Neville Chamberlain ensured Britain's victory in World War II
This post is timed to the minute. For exactly 70 years ago, on the 3rd September 1939 at 11.00am, Prime Minister Neville Chamberlain solemnly informed the nation that we were at war with Germany. Winston Churchill was brought back into the Government, notwithstanding his maverick tendencies, his disloyalty and his history of defecting. He went on to become prime minister, Britain won the war, and the rest, as they say, is history.
The name Neville Chamberlain has become synonymous with appeasement, ignorance, weakness, cowardice. But it is easy to dismiss his considerable efforts and achievements, or to view him rather simplistically through the received history of the world according to Winston Churchill.
Hindsight is a wonderful thing, and history has always been written by the victors. And Churchill ensured that the legacy of Chamberlain is exactly as we know it. But just 20 years after ‘the war to end all wars’, what British prime minister would not have gone to very great lengths indeed to avoid another devastating war with Germany? What responsible leader would enter a bloody conflict so ill-prepared? Who would rush to declare war when the military top brass, the MoD and the Treasury are all telling you that you can neither afford it nor win?
Chamberlain followed Baldwin in subsuming foreign policy to pressing domestic issues: their strengths were in constructing the ‘One Nation’ Toryism first espoused by Disraeli, and their achievements on the home-front were impressive. The Conservative Party of the 1930s was not divided left-right or traditionalist-moderniser, but between the Baldwinian ‘scuttlers’ and the imperialists. This assisted Chamberlain in retaining the support of the Party for his policy of Appeasement (and it is easy to forget that this was Party policy with majority support): Churchill was neither trusted nor respected. Chamberlain commanded considerable loyalty, and he saw it as his duty to drag his party and country out of the path of a major war.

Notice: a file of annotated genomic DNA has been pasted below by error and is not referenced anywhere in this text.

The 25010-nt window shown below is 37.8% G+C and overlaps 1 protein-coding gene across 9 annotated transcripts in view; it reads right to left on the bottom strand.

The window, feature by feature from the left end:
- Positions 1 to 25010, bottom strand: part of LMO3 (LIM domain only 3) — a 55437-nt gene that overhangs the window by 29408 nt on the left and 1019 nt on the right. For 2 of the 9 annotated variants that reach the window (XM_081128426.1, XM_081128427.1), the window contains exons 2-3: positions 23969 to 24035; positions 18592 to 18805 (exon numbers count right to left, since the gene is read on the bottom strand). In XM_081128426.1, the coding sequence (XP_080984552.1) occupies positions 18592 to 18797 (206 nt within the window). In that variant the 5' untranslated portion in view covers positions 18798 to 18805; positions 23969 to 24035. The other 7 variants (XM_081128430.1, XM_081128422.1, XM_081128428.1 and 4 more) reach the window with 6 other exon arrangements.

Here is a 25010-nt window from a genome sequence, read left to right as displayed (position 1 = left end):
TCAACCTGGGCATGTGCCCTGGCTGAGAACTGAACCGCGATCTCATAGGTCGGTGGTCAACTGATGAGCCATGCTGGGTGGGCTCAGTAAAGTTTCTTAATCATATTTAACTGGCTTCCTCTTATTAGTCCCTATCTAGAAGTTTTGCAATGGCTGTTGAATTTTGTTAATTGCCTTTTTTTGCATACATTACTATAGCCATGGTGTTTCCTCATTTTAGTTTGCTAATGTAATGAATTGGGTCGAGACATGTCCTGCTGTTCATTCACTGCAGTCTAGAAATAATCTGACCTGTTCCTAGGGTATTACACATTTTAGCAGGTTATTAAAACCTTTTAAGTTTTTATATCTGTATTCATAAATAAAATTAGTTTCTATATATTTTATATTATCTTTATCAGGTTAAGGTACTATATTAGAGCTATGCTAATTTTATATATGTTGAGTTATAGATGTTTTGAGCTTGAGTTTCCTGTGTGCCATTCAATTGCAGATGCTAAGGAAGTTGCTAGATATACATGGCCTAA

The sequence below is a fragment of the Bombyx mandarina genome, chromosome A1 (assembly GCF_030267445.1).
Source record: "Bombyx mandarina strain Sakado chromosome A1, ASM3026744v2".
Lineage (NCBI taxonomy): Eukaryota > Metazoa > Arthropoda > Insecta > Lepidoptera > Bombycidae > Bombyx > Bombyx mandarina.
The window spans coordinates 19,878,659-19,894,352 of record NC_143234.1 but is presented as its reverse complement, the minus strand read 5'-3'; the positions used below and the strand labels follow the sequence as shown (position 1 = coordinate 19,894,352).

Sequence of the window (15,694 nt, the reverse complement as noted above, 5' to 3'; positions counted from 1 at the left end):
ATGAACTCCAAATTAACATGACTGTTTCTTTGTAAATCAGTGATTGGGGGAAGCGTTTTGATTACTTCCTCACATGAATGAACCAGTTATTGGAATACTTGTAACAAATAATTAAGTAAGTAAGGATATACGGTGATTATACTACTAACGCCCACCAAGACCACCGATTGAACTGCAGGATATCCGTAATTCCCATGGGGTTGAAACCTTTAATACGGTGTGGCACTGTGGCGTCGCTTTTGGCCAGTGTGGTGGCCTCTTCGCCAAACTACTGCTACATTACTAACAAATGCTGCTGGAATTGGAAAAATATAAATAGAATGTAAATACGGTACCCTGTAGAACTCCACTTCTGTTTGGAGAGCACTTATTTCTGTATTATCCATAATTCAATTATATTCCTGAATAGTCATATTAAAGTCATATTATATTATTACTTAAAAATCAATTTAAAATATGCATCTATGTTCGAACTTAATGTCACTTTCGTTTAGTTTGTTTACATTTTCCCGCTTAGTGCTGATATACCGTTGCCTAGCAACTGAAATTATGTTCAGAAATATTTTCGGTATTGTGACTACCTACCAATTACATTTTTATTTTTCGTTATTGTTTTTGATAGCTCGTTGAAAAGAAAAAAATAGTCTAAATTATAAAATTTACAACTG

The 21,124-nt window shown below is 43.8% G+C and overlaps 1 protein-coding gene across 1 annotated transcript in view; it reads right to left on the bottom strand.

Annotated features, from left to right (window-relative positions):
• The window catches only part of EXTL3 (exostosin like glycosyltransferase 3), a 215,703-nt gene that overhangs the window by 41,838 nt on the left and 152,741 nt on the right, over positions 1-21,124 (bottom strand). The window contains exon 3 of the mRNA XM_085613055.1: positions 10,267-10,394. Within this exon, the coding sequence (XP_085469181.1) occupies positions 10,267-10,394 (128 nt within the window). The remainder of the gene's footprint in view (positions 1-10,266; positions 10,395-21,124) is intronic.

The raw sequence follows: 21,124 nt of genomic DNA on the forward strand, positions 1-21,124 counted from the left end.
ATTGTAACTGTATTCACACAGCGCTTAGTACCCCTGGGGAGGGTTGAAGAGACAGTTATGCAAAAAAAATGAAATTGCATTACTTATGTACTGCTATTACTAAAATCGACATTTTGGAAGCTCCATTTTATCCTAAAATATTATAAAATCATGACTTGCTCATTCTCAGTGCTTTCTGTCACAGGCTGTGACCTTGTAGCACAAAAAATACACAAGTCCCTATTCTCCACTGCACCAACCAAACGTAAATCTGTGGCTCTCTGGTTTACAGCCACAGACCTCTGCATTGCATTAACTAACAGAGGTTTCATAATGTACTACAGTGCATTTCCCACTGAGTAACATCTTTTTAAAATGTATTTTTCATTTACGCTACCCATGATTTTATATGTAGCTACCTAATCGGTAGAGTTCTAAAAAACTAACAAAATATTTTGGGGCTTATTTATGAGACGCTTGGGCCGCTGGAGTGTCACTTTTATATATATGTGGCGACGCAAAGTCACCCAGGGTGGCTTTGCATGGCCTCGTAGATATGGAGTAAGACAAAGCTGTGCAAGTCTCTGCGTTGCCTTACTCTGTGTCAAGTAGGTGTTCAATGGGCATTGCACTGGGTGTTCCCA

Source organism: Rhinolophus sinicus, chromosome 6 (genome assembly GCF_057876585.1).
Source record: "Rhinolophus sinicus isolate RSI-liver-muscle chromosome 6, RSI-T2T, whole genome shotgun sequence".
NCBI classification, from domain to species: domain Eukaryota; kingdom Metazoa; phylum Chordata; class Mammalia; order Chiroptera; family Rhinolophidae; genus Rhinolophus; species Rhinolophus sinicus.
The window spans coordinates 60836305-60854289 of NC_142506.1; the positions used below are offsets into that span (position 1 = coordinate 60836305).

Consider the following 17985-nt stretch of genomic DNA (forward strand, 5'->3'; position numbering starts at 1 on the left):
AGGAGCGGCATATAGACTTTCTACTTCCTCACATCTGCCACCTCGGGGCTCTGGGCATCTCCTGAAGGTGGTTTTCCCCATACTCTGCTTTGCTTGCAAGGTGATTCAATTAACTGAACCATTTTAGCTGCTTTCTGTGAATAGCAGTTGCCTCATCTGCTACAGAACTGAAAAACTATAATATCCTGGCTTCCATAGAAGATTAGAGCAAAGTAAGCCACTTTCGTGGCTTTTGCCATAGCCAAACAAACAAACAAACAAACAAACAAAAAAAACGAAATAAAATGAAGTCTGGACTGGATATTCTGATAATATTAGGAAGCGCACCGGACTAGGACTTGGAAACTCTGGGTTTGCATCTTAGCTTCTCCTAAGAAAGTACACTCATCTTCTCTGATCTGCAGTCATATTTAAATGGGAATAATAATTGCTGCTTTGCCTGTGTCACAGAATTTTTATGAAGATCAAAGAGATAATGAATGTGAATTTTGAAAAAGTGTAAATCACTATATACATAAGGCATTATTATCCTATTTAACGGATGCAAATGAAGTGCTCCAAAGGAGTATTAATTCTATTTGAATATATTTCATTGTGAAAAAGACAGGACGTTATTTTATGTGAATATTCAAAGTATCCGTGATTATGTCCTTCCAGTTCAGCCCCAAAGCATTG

He therefore forced the pace in his efforts to secure a peaceful understanding with Hitler, and took great risks with his own reputation by involving himself so personally in the late stages of Appeasement. He naturally talked up the chances of peace in his speeches, even as he knew that sustaining peace was not remotely likely. This was his personal and sincere contribution to engendering the trust and harmony that he was desperately trying to achieve. Silencing his critics, including Churchill, was thus part of his foreign policy.
Best laid plans, and all that.
On the outbreak of war, Chamberlain said: “My long struggle for peace has failed.” Though he was convinced (and it may be true) that by delaying the start of what became known as World War II through the Munich settlement, he significantly increased Britain’s chances of victory. As he told the National Union in 1940:
“After the Munich agreement, the Labour Party were relieved that we had escaped the war. Now they want to know why we did not call Hitler’s bluff. If we get through this war successfully, then it will be to Munich that we shall owe it. In the condition our armaments were in at that time, if we had called Hitler’s bluff and he had called ours, I do not think we could have survived a week.”
‘Peace in our time’ provided valuable breathing space, for the Battle of Britain of 1940 was won only by a whisker, and would almost certainly have been lost had it taken place in 1938.
For this, we must thank Neville Chamberlain.
Blessed are the half-hearted war lords.